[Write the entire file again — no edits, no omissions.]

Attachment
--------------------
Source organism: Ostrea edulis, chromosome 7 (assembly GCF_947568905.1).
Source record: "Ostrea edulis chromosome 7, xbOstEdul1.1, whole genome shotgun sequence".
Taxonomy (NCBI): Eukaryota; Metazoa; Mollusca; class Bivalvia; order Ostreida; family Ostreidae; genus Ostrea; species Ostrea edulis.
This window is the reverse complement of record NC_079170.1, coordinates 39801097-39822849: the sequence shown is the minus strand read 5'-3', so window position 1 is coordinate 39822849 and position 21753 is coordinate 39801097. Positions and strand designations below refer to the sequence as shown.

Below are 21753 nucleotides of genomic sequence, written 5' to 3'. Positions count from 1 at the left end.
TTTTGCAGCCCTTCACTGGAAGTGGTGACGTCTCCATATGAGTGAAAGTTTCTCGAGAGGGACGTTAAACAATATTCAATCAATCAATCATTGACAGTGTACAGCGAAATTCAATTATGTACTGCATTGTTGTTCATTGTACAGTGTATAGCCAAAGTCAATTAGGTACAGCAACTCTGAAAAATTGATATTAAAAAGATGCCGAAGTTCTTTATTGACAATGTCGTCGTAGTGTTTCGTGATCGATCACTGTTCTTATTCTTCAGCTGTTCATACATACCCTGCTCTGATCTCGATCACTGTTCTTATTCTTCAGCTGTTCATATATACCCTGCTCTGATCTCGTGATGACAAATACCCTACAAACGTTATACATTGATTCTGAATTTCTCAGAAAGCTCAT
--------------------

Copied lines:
Source organism: Ostrea edulis, chromosome 7 (assembly GCF_947568905.1).
Source record: "Ostrea edulis chromosome 7, xbOstEdul1.1, whole genome shotgun sequence".
Taxonomy (NCBI): Eukaryota; Metazoa; Mollusca; class Bivalvia; order Ostreida; family Ostreidae; genus Ostrea; species Ostrea edulis.
This window is the reverse complement of record NC_079170.1, coordinates 39801097-39822849: the sequence shown is the minus strand read 5'-3', so window position 1 is coordinate 39822849 and position 21753 is coordinate 39801097. Positions and strand designations below refer to the sequence as shown.

Below are 21753 nucleotides of genomic sequence, written 5' to 3'. Positions count from 1 at the left end.
TTTTGCAGCCCTTCACTGGAAGTGGTGACGTCTCCATATGAGTGAAAGTTTCTCGAGAGGGACGTTAAACAATATTCAATCAATCAATCATTGACAGTGTACAGCGAAATTCAATTATGTACTGCATTGTTGTTCATTGTACAGTGTATAGCCAAAGTCAATTAGGTACAGCAACTCTGAAAAATTGATATTAAAAAGATGCCGAAGTTCTTTATTGACAATGTCGTCGTAGTGTTTCGTGATCGATCACTGTTCTTATTCTTCAGCTGTTCATACATACCCTGCTCTGATCTCGATCACTGTTCTTATTCTTCAGCTGTTCATATATACCCTGCTCTGATCTCGTGATGACAAATACCCTACAAACGTTATACATTGATTCTGAATTTCTCAGAAAGCTCAT